The transcript of this ESL British Podcast: Today I am going to tell you about Lord Lucan. But first we need to talk about the verb “to cope”.
Helen has three children. They are all less than five years old, which means that none of them is yet at school. Her husband often has to travel for his job, so he cannot help to look after the children. Helen’s mother lives in the next road, and Helen often has to go to visit her, and cook food for her, and clean her house. So, as you can see, Helen has some big difficulties in her life. She is under a lot of pressure. But Helen never lets her three children and her elderly mother get her down. She is always cheerful and smiling.
Often her friends ask her “How do you cope? How do you cope with three small children, a husband who is away, and an elderly mother?” “To cope” means to deal successfully with some big difficulties and pressures. We use the word “with” with “cope” – Helen copes with three small children and an elderly mother.
Here are some more examples. One of Kevin’s colleagues at work, Jack, is ill. So Kevin has to cope with 20 or 30 telephone calls every day which Jack would normally deal with. “I can’t cope”, Kevin says. “The telephone is always ringing and I don’t understand what they are talking about. I have no time to do my own work.” His boss however understands his problem. “You are coping fine,” he says. “It is only for a short time until Jack is back at work. I will ask someone else to do some of your work to help you to cope.”
Another example. Rosie has just gone to university. It is all very strange and new to her. She finds the work difficult, and she does not like some of her fellow students. She misses her parents and her home. She has a lot to cope with. Some students find that they cannot cope with life at university, and they leave and return home. What will Rosie do? Will she be able to cope or not?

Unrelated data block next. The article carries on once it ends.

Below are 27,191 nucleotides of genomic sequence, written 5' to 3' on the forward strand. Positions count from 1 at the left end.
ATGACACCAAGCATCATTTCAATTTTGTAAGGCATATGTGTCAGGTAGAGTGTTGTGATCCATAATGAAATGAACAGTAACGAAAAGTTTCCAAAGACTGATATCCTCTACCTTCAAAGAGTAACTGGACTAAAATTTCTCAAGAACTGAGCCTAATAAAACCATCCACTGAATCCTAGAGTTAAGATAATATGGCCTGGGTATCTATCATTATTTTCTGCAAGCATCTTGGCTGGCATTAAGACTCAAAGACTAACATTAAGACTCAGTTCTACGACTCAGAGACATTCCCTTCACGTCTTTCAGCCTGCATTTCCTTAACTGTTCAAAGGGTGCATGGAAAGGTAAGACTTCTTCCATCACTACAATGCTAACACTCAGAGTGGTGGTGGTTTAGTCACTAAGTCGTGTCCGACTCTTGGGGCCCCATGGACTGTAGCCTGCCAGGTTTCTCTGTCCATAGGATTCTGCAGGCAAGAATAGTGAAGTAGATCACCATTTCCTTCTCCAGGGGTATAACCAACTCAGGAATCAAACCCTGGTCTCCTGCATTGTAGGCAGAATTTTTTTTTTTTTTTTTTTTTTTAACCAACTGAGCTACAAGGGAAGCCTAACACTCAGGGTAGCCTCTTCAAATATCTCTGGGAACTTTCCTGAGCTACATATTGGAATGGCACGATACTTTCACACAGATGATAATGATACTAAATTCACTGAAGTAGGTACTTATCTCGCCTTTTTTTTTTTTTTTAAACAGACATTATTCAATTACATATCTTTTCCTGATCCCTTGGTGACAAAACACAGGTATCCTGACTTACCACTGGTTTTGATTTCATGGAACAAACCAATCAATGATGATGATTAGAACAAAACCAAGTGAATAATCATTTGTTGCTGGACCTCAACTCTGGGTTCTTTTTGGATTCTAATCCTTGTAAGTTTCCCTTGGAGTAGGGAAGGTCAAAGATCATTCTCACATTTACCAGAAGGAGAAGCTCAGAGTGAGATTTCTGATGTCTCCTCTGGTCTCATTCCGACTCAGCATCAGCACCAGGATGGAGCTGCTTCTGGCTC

So, now we have to meet Lord Lucan and find what he has to do with the verb “to cope”.
Lord Lucan is (or was) an English aristocrat. There is a picture of him on the website. He has a moustache, and slicked-back hair, and looks like the villain in an old Hollywood movie. He was a rich man who won and lost large amounts of money at horse races and in card games.
In November 1974, Lord Lucan’s name, and the photo of him as a movie villain, was all over the front pages of the newspapers. His nanny – that is, the woman whom he employed to look after his children – had been found murdered. The police suspected that Lord Lucan himself was the murderer. Indeed, they thought that Lucan had meant to kill his wife, Lady Lucan, but killed the wrong woman by mistake. It is possible that Lord Lucan could have explained everything perfectly; however he was nowhere to be found. He had disappeared completely. No-one knew for certain what had happened to him. Some people said that he had killed himself, but his body was never found. Others said that he had fled abroad, and was living under a false identity in Europe or in Africa.
Ever since then, at times when there was not a lot of other news to report, the newspapers have carried stories about people who said that they had seen Lord Lucan, typically in a hotel or bar somewhere. Generally, “Lord Lucan” turned out to be a plumber from Arizona, or a computer programmer from Düsseldorf. Recently, the story has been in the papers again. A woman who used to be a secretary for one of Lucan’s friends said that she had booked air tickets for Lucan’s children to visit Africa, so that Lord Lucan could see them. And someone else, a retired criminal, says that he met Lord Lucan in New Zealand.
Bur Lady Lucan says that all these stories are rubbish. She is convinced that her husband killed himself by jumping off a boat into the sea. According to her, it is ridiculous to think that he is living in hiding abroad. “He knows no foreign languages and he only likes English food. He could not cope with living abroad!” she says.
So, there you are. Lord Lucan is (or was) a true Englishman. He could not cope with a language that was not English. He could not cope with food that was not roast beef or fish and chips. He could not cope with life abroad! Poor man.
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